Arlene had always been an independent career woman, working her entire life to support herself and – later on – her elderly mother. She never would have expected to need the kindness of others to keep her from losing her one-bedroom apartment in Marpole.
She quit a stable job in marketing and sales in her mid-fifties, sensing there was an opportunity to help small business firms, who were struggling after the 2008 financial crisis, to get back on their feet. But, one bounced cheque after another, and clients folding shop, she was left holding the proverbial bag.
She began living off savings and had drained most of her RRSP, and at 58 found herself on income assistance, which didn’t cover the rent let alone pay for food. Fortunately, she had just completed a government job training program to help older workers re-enter the workforce.
However, shortly after completing the program, she found herself sick and in the hospital – from what doctors believed to be a bad reaction to penicillin. She spent four months in and out of hospital, and lost more than 40 pounds, weighing 87 pounds at her lowest point.
She feared losing her home upon release from hospital. “Before I went into the hospital, the property manager was at my door every day asking for the rent. I didn’t know what I was going to do. I had nightmares of my furniture being thrown out in the street,” says Arlene.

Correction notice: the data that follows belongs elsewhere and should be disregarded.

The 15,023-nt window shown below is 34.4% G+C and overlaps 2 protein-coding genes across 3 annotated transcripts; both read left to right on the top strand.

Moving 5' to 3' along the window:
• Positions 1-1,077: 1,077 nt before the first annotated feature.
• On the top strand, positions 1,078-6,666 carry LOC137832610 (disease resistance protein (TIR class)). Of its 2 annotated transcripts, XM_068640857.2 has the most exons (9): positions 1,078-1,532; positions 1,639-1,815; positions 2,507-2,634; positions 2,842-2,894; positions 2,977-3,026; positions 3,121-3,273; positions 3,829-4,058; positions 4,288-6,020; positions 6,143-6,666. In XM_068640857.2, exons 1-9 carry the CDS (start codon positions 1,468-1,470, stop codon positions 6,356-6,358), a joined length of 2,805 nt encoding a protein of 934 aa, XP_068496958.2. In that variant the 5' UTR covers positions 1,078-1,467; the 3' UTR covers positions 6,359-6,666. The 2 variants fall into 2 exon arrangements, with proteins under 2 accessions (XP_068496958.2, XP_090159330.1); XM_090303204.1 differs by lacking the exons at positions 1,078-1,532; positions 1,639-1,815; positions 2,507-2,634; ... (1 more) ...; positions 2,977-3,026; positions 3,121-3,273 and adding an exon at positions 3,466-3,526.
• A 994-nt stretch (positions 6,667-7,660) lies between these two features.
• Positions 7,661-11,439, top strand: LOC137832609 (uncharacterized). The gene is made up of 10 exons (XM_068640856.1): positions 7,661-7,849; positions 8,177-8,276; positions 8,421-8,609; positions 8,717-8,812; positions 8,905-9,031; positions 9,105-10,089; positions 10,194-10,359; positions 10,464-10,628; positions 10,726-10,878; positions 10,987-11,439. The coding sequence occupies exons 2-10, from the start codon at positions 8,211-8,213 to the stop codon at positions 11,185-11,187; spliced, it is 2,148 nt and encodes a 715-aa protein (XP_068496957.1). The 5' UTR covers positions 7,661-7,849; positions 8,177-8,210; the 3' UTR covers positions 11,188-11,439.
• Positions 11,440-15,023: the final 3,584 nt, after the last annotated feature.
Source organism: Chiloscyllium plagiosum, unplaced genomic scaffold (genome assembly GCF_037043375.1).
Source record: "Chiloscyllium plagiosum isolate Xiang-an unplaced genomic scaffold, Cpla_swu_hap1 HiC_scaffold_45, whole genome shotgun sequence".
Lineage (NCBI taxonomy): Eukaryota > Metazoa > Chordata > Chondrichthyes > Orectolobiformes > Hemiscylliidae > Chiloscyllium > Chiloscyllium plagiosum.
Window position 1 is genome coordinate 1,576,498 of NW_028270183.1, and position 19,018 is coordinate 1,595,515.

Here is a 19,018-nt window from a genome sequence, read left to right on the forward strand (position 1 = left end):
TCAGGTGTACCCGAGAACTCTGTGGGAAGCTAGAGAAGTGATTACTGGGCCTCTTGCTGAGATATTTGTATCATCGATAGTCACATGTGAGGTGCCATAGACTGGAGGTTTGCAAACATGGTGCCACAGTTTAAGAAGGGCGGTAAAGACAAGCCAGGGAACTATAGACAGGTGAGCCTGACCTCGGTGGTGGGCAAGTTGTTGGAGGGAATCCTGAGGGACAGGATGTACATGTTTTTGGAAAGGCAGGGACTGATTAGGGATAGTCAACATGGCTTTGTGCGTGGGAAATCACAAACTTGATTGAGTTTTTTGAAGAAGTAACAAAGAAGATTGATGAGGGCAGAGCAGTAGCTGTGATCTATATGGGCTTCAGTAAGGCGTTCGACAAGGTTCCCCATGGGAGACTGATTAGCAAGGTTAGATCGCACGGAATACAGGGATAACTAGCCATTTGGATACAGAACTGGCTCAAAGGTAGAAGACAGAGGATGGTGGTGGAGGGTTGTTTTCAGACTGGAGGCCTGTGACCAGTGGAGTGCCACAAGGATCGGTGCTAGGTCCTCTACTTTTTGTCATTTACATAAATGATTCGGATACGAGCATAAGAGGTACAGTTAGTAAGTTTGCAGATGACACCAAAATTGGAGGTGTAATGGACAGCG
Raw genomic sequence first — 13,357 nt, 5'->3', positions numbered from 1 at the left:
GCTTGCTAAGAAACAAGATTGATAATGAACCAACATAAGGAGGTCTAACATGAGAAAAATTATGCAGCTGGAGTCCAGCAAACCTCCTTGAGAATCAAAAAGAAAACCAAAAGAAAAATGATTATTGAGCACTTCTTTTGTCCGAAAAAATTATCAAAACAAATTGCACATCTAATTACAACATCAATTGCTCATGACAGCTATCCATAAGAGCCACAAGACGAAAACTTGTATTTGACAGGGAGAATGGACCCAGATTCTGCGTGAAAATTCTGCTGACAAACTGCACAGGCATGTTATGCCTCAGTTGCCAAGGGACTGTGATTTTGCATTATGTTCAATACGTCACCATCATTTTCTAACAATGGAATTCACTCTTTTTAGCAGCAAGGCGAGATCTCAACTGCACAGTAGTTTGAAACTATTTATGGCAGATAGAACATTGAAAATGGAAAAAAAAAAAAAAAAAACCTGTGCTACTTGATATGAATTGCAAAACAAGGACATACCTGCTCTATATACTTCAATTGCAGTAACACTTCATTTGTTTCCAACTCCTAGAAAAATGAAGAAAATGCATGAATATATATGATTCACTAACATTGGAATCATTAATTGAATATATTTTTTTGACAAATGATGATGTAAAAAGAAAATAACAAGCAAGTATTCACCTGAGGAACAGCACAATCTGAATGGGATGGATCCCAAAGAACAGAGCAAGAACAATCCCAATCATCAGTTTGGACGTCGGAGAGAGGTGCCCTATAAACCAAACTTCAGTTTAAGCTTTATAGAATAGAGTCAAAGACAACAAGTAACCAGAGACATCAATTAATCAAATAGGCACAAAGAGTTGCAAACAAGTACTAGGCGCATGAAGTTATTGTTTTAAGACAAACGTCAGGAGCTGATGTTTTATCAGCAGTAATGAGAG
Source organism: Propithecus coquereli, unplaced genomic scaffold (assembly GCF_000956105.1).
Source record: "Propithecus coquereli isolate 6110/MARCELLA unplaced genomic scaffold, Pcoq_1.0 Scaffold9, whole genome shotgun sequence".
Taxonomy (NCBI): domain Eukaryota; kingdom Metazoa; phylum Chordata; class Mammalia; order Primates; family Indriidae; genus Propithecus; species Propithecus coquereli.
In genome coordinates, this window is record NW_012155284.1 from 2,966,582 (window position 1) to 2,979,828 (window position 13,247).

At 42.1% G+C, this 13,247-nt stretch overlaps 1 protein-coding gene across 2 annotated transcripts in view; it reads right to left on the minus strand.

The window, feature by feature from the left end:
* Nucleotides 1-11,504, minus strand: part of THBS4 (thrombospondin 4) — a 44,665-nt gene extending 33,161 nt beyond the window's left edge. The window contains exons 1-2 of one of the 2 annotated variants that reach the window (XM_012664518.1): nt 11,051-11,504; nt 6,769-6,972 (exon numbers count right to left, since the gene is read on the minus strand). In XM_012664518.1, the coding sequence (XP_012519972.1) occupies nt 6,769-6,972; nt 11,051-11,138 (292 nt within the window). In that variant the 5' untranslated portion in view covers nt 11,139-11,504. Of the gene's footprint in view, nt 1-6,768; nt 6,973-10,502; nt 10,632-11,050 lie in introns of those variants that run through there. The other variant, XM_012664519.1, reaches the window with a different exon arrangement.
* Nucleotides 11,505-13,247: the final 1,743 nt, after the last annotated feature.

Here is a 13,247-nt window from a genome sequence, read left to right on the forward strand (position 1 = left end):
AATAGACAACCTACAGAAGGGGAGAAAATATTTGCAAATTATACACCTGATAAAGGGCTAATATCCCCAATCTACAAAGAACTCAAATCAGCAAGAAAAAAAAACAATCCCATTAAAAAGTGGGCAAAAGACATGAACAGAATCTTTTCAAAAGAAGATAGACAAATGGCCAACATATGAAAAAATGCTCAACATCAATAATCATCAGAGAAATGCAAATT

She found out about the Vancouver Rent Bank (VRB) – supported by Streetohome – which provides one-time emergency interest-free loans to individuals and families who are at risk of homelessness due to a temporary financial crisis from the BC Coalition of People with Disabilities.
Since the Vancouver Rent Bank was founded in 2012, it has helped to prevent 592 individuals, like Arlene, from becoming homeless. About 50 percent of loans are granted to women; with 14 percent going to those experiencing a family crisis or illness. Approximately, 65 percent of all loans are granted to single individuals.
The Vancouver Rent Bank helped Arlene pay her past rent, as well as link her with government programs to access further crisis funding, and with some advocacy on the part of the Rent Bank, she finally received her Persons with Disabilities (PWD) pension, after previously being declined twice.
“I don’t know where I’d be without the staff at the Vancouver Rent Bank,” says Arlene.